How to Get Sand Out of Your Car
Sand – it gets everywhere! And we’re not just talking at the beach, in children’s playgrounds, Maleny Botanical Gardens… we’re talking in the carpets, down the back of the seat, the cup holders, door pockets, the boot, and maybe even the glovebox! It’s the scourge of family SUVs, tradies’ utes, and on-beach/outback-desert/off-road adventurers. You want to keep your Toyota pristine, so let’s find out how to get sand out of your car.
Round 1: It’s going down!
Start at the top. The carpets probably look the worst, but there’s no point getting them immaculate only to knock more sand off the dash and undo your good work.
Using a small dust brush or dry microfibre cloth, sweep the sand from dashboard, hard surfaces, and seats into a dustpan to remove it. If you have a soft brush attachment on your vacuum hose, use that on hard surfaces that your vacuum can access, and use the nozzle on upholstery. Microfibre is great for trapping small particles, but if you are using cloths, be sure to shake them out and change them often so that they don’t get full and scratch your surfaces.
Tip: Check everywhere from the top down. Did sandy fingers pull down the sun visor? Maybe!
Round 2: Hit the floor!
Wondering how to get sand out of your car carpet? If the sand in your car is making you agitated, it’s time to give it some agitation back!
Sand can get deep into the pile of carpets and mats and requires a bit of agitation to dislodge it. Start with the mats.
Take out the mats and give them a really good shake, but not too close to your vehicle – you don’t want to pick the sand up again in your shoes when you get back in the car. Knock the mats against a fence or tree, or hang them on a rail and beat them (pile side down) to dislodge as much sand as possible.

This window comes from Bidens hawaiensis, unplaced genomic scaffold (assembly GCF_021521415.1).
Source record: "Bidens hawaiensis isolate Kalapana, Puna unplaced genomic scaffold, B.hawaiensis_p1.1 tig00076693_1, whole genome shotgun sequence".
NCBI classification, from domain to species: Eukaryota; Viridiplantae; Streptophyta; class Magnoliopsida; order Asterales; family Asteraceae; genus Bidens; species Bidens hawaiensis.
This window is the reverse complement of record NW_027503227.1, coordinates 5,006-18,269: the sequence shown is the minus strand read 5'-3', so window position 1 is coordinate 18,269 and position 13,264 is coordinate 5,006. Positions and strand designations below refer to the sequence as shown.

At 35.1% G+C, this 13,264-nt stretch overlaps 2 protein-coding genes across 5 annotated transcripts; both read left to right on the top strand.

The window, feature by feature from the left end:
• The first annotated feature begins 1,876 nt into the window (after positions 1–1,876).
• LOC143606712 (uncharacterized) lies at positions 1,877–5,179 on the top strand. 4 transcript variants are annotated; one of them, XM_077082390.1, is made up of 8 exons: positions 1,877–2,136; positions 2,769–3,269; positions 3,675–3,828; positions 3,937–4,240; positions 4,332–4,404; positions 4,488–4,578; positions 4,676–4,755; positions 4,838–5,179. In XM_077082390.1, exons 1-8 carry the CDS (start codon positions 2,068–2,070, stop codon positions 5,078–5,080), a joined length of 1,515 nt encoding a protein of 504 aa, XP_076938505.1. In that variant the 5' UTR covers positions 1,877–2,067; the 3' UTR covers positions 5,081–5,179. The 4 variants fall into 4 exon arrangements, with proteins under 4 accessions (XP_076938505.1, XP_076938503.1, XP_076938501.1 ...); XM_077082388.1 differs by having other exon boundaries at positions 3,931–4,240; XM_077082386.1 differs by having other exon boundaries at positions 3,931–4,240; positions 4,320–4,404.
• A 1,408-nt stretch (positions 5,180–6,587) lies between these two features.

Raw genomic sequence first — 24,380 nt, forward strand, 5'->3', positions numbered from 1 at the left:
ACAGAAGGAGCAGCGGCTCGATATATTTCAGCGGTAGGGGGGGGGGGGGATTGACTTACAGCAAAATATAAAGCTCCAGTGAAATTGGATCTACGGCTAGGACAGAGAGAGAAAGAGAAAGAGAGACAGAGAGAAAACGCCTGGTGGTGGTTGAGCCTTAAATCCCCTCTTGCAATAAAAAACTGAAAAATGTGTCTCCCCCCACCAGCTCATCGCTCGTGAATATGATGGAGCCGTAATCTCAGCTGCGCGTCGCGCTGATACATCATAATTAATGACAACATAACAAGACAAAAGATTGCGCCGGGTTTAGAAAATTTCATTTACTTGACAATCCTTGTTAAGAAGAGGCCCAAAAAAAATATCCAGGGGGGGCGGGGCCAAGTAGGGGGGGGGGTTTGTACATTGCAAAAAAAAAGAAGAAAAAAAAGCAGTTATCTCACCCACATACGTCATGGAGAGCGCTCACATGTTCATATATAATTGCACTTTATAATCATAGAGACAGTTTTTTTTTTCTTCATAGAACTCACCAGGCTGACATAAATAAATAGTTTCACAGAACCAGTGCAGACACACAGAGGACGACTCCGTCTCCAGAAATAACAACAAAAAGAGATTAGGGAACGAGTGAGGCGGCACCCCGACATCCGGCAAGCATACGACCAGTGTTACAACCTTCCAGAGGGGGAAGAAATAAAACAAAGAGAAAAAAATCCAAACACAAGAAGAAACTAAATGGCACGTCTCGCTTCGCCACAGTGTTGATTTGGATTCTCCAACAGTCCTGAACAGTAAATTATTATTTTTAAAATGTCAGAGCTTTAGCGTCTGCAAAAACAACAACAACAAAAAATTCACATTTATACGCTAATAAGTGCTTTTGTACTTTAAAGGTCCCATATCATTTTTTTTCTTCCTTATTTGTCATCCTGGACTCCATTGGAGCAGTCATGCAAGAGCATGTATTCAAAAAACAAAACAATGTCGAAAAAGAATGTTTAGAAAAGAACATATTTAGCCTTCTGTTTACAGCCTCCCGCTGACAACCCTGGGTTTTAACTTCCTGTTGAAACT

You can create a similar effect on interior carpets by slapping them sharply to vibrate sand closer the surface. Crazy, but it works!
Now use a stiff bristled brush or a clean rubber brush, working backwards and forwards across the pile to bring more sand up to the surface. Don’t forget to do this to the mats, too, and the carpet lining the boot!
Tip: Test a little inconspicuous area first to make sure the bristles aren’t too stiff and likely to leave your carpets bald.
Round 3: Suck it up!
It’s time to get serious with the vacuum. Vacuum the mats flat on the driveway or garage floor, working in different directions across the pile.
The nozzle attachment will work best on your car’s interior as the narrower point increases suction. Don’t forget to get down the back of the seats, under armrests, and to lift the spare wheel cover in the boot for sand that has gotten into there.
Repeat any of the above steps as required until you are satisfied with the result.
More Top Tips for Getting Sand Out Of Your Car
- For sand in hard-to-reach hard surface areas, like pocket corners, switches and grooves, try a little Blu-Tak or decorators’ masking tape to pick up stubborn grains.
- A vibration sander (without the pad attached) will help vibrate sand up to the surface of the carpet pile.
- A lint roller will get up behind pedals and under seats.
- Use the commercial vacuums at service stations; they might have a stronger suction and you won’t be damaging your own cleaner by clogging it with sand.
- Prevention is better than a cure: if you’re often heading to sandy areas, switch carpet mats for rubber mats and consider a boot liner or mud-mat (or even a tarpaulin) to protect your carpets from sand and saltwater.